Help: I Got Hacked. Now What Do I Do?
Jesper M. Johansson, Ph.D., CISSP, MCSE, MCP+I
Security Program Manager
After the very long Patch Management article last month, this month’s article is much shorter and to the point. Let’s just say you did not install the patches like we discussed last month. Now you got hacked. What to do?
Cleaning a Compromised System
So, you didn’t patch the system and it got hacked. What to do? Well, let’s see:
You can’t clean a compromised system by patching it. Patching only removes the vulnerability. Upon getting into your system, the attacker probably ensured that there were several other ways to get back in.
You can’t clean a compromised system by removing the back doors. You can never guarantee that you found all the back doors the attacker put in. The fact that you can’t find any more may only mean you don’t know where to look, or that the system is so compromised that what you are seeing is not actually what is there.
You can’t clean a compromised system by using some “vulnerability remover.” Let’s say you had a system hit by Blaster. A number of vendors (including Microsoft) published vulnerability removers for Blaster. Can you trust a system that had Blaster after the tool is run? I wouldn’t. If the system was vulnerable to Blaster, it was also vulnerable to a number of other attacks. Can you guarantee that none of those have been run against it? I didn’t think so.
You can’t clean a compromised system by using a virus scanner. To tell you the truth, a fully compromised system can’t be trusted. Even virus scanners must at some level rely on the system to not lie to them. If they ask whether a particular file is present, the attacker may simply have a tool in place that lies about it. Note that if you can guarantee that the only thing that compromised the system was a particular virus or worm and you know that this virus has no back doors associated with it, and the vulnerability used by the virus was not available remotely, then a virus scanner can be used to clean the system. For example, the vast majority of e-mail worms rely on a user opening an attachment. In this particular case, it is possible that the only infection on the system is the one that came from the attachment containing the worm. However, if the vulnerability used by the worm was available remotely without user action, then you can’t guarantee that the worm was the only thing that used that vulnerability. It is entirely possible that something else used the same vulnerability. In this case, you can’t just patch the system.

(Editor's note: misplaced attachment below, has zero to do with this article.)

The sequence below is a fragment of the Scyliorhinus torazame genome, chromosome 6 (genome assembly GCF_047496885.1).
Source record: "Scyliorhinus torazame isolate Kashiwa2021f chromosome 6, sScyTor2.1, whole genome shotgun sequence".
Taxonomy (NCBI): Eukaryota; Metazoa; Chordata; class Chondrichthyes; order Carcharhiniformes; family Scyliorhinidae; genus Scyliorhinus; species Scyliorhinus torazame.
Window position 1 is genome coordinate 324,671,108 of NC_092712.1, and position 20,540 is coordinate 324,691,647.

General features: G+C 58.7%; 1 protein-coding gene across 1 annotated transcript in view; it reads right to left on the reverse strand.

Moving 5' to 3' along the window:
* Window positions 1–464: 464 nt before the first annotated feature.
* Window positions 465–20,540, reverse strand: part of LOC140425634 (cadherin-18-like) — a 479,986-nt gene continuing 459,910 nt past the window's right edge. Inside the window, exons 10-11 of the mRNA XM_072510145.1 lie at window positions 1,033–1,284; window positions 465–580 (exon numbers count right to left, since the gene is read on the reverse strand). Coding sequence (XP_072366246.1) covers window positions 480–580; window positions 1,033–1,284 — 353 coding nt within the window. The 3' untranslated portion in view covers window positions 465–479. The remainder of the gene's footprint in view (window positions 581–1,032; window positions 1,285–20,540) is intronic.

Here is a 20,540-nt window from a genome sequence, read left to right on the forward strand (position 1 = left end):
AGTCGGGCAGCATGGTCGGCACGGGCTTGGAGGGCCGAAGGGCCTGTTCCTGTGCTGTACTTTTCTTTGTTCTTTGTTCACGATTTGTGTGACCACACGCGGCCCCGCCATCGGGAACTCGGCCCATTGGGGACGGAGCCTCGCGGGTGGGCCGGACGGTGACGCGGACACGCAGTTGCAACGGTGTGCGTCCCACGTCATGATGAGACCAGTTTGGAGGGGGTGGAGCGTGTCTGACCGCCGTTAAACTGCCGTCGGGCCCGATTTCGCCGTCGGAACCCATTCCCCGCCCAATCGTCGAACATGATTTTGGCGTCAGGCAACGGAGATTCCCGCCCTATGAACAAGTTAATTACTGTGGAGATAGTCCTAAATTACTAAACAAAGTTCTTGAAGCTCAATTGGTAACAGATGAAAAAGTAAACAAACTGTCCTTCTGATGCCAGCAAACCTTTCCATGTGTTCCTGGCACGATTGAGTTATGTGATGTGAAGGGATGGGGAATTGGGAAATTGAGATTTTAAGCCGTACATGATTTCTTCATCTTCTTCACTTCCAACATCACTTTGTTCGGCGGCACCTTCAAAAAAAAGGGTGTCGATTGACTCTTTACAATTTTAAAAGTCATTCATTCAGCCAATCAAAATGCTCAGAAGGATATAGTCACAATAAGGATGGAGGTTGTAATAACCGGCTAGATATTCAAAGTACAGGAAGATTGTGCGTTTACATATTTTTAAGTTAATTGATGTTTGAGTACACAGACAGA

You can’t clean a compromised system by reinstalling the operating system over the existing installation. Again, the attacker may very well have tools in place that tell the installer lies. If that happens, the installer may not actually remove the compromised files. In addition, the attacker may also have put back doors in non-operating system components.
You can’t trust any data copied from a compromised system. Once an attacker gets into a system, all the data on it may be modified. In the best-case scenario, copying data off a compromised system and putting it on a clean system will give you potentially untrustworthy data. In the worst-case scenario, you may actually have copied a back door hidden in the data.
You can’t trust the event logs on a compromised system. Upon gaining full access to a system, it is simple for an attacker to modify the event logs on that system to cover any tracks. If you rely on the event logs to tell you what has been done to your system, you may just be reading what the attacker wants you to read.
You may not be able to trust your latest backup. How can you tell when the original attack took place? The event logs cannot be trusted to tell you. Without that knowledge, your latest backup is useless. It may be a backup that includes all the back doors currently on the system.
The only way to clean a compromised system is to flatten and rebuild. That’s right. If you have a system that has been completely compromised, the only thing you can do is to flatten the system (reformat the system disk) and rebuild it from scratch (reinstall Windows and your applications). Alternatively, you could of course work on your resume instead, but I don’t want to see you doing that.
This list makes patching look not so bad, yes? We may hate patches, but the alternative is decidedly worse.